From NBC News … the point, again, is not whether these nominees will be passed … most of them probably will …
The point is there are MAJOR sections of the political elite — including significant RPBs — who are OPENLY challenging not just Trump personally … but his whole rationale for the people he’s nominating …
This is major blood-letting that is NOT going to be forgotten on any side, whatever the short-term result …
“Breitbart, the normally pro-Trump, right-wing website formerly run by top Trump adviser Steve Bannon, accused the president-elect putting foreign labor ahead of American workers by choosing fast food CEO Andrew Puzder to lead the Department of Labor.
The Conservative Review, meanwhile, called Puzder an “open border zealot.”
Meanwhile, Erick Erickson, a staunch Trump critic who applauded him for picking Sen. Jeff Sessions for attorney general, wrote for his conservative website The Resurgent that nominating former Goldman Sachs executive Steven Mnunchin would mean the ratification of the “status quo.”
But it was perhaps the news that Trump intends to tap ExxonMobil CEO Rex Tillerson that has engendered the most vocal opposition from elected officials within his party.
Sen. John McCain told NBC News on Saturday after the news broke that he has concerns over Tillerson’s ties with Russia and that it would be the subject of any Senate confirmation hearing.
Tillerson, who has spent his entire career with the energy company, has close ties to Russia and its president, Vladimir Putin, a relationship cultivated through his company’s dealings in the country.
And Tillerson has openly criticized the Obama Administration for imposing sanctions against Russia for invading Crimea in 2014, since those sanctions negatively affected ExxonMobil’s lucrative oil deals in the country.
To some, the news of Tillerson’s expected nomination is the strongest indicator yet of how Trump intends to approach the United States’ relationship to Russia.
New Jersey Democrat Bob Menendez, senior member of the Senate Foreign Relations committee, which vets candidates, called Tillerson’s potential nomination “alarming and absurd.”
Marco Rubio was one of the first Republicans to take a shot a Tillerson, with the Florida senator tweeting, “Being a ‘friend of Vladimir’ is not an attribute I am hoping for from a #SecretaryOfState.”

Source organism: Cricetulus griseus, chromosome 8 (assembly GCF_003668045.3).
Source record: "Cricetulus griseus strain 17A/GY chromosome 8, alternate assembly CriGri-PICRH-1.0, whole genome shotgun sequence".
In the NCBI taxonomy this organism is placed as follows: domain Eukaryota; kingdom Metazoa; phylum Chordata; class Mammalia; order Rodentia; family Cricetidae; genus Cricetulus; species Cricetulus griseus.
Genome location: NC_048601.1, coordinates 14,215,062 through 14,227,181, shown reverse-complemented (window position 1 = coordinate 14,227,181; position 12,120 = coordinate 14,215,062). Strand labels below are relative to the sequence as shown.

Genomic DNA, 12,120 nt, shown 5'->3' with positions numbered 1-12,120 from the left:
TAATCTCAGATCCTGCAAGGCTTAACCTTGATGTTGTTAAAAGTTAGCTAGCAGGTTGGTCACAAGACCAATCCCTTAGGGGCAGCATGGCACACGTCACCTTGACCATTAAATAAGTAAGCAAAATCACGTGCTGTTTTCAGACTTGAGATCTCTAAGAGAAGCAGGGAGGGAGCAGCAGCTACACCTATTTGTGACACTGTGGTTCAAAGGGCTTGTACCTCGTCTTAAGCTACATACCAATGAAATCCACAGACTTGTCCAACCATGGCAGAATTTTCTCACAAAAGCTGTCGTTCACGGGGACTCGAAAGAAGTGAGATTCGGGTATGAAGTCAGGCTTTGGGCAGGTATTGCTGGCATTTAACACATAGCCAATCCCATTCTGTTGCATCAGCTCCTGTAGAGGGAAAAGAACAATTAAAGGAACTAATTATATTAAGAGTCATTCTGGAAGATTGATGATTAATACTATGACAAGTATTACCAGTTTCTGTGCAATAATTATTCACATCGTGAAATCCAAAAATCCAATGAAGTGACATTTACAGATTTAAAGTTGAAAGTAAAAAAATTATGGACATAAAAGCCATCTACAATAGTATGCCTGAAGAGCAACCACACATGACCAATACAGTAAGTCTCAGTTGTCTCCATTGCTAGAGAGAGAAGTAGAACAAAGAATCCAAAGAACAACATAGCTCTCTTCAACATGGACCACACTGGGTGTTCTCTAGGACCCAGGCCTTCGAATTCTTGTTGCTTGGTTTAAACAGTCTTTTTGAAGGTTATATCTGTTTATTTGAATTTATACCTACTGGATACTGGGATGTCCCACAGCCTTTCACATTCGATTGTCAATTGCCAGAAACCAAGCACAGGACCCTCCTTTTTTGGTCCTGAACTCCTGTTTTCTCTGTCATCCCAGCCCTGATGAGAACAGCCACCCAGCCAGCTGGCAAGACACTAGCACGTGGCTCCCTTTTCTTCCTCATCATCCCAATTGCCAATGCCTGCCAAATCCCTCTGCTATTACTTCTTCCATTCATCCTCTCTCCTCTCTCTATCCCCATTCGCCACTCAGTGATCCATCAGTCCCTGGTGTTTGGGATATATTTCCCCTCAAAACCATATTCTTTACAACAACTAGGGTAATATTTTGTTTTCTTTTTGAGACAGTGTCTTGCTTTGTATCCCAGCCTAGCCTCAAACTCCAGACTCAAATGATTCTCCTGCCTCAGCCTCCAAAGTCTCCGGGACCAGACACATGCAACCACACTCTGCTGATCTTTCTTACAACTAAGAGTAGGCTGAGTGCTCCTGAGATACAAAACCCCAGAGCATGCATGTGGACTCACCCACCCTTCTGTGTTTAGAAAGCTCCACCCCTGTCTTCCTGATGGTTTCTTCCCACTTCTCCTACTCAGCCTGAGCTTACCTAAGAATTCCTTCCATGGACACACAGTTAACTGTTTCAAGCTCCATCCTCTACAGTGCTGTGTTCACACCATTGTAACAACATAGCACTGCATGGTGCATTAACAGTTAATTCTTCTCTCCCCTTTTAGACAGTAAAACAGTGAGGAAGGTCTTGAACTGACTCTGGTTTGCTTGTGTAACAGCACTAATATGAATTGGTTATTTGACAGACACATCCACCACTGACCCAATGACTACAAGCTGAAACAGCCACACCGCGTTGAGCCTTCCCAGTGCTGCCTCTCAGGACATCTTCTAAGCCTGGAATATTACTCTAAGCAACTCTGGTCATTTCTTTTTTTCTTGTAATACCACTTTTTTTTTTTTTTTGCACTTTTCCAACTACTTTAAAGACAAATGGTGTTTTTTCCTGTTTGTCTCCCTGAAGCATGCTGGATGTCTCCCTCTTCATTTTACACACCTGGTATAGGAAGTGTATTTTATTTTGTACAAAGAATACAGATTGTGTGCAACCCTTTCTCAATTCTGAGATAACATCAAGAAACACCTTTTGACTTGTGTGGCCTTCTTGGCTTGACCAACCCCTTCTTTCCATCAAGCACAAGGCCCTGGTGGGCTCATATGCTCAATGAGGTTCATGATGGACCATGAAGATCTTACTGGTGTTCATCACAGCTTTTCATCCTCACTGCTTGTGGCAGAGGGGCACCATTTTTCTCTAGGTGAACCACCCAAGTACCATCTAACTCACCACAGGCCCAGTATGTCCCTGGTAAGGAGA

Meanwhile, Kentucky Sen. Rand Paul said he would be an “automatic no” vote against former U.N. Ambassador John Bolton, who sources told NBC News Trump will name as Tillerson’s deputy secretary of state.
Bolton argued forcefully in 2002 that Iraq had hidden weapons of mass destruction and continued to defend his position even after it was discovered that Iraq harbored no such weapons.
“John Bolton doesn’t get it. He still believes in regime change. He’s still a big cheerleader for the Iraq War. He’s promoted a nuclear attack by Israel on Iran. He wants to do regime change in Iran,” Rand said.
Trump, appealing to anti-interventionists on the campaign trail, repeatedly made the false claim claim that he was against the Iraq War ahead of the invasion.
The news of Tillerson’s expected nomination came a day after the CIA concluded that Russia interfered with the U.S. election with the intent of helping Trump win.
In response to the CIA’s analysis, McCain, along with Republican Sen. Lindsey Graham and Democratic Sens. Chuck Schumer and Jack Reed, issued a joint statement.
“For years, foreign adversaries have directed cyberattacks at America’s physical, economic, and military infrastructure, while stealing our intellectual property. Now our democratic institutions have been targeted. Recent reports of Russian interference in our election should alarm every American,” they said. “This cannot become a partisan issue. The stakes are too high for our country.”
Donald Trump’s unified wall of partisan support has shown a few cracks over cabinet appointments that run counter to both campaign promises and traditional Republican foreign policy ethos.
Source: GOP Opposition to Potential Trump Cabinet Nominees Grows